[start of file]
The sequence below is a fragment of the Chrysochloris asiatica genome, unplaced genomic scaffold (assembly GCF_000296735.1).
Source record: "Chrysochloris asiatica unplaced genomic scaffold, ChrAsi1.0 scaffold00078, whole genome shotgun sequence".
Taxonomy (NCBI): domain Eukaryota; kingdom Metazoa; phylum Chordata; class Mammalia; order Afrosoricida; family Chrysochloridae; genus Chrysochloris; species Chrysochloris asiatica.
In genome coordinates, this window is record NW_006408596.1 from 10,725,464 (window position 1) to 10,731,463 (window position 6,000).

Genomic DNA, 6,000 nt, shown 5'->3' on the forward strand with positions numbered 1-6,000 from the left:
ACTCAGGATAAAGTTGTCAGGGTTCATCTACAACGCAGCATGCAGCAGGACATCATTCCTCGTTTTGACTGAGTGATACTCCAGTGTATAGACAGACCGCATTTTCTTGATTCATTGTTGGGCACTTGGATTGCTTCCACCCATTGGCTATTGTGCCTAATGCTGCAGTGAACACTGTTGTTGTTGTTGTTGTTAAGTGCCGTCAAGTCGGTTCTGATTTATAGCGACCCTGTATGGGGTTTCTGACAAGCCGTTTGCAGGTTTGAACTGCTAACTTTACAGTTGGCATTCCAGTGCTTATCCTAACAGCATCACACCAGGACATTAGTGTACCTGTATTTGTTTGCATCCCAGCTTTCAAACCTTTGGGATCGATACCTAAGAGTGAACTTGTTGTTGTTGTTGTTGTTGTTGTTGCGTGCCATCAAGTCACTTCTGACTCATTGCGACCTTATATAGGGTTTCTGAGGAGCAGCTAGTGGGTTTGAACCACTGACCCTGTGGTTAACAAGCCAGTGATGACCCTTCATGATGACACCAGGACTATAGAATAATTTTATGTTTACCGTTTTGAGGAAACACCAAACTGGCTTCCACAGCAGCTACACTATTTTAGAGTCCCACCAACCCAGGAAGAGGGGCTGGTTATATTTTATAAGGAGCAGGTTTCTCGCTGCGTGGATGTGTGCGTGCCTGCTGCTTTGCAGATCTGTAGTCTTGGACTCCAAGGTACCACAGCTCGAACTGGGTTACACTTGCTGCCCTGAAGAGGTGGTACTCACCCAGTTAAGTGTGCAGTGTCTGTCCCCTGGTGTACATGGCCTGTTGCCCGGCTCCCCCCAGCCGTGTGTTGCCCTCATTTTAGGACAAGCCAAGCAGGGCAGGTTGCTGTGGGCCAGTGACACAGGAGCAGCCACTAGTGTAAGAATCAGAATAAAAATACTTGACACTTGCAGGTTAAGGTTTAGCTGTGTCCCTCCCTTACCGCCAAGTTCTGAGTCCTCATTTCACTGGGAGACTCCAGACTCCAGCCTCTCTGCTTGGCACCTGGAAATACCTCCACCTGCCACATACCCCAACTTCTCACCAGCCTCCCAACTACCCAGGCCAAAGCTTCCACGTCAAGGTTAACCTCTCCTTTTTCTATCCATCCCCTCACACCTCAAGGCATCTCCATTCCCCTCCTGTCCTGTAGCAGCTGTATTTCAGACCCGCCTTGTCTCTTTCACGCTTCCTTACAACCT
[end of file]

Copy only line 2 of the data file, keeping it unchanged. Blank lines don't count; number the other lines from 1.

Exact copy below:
Source record: "Chrysochloris asiatica unplaced genomic scaffold, ChrAsi1.0 scaffold00078, whole genome shotgun sequence".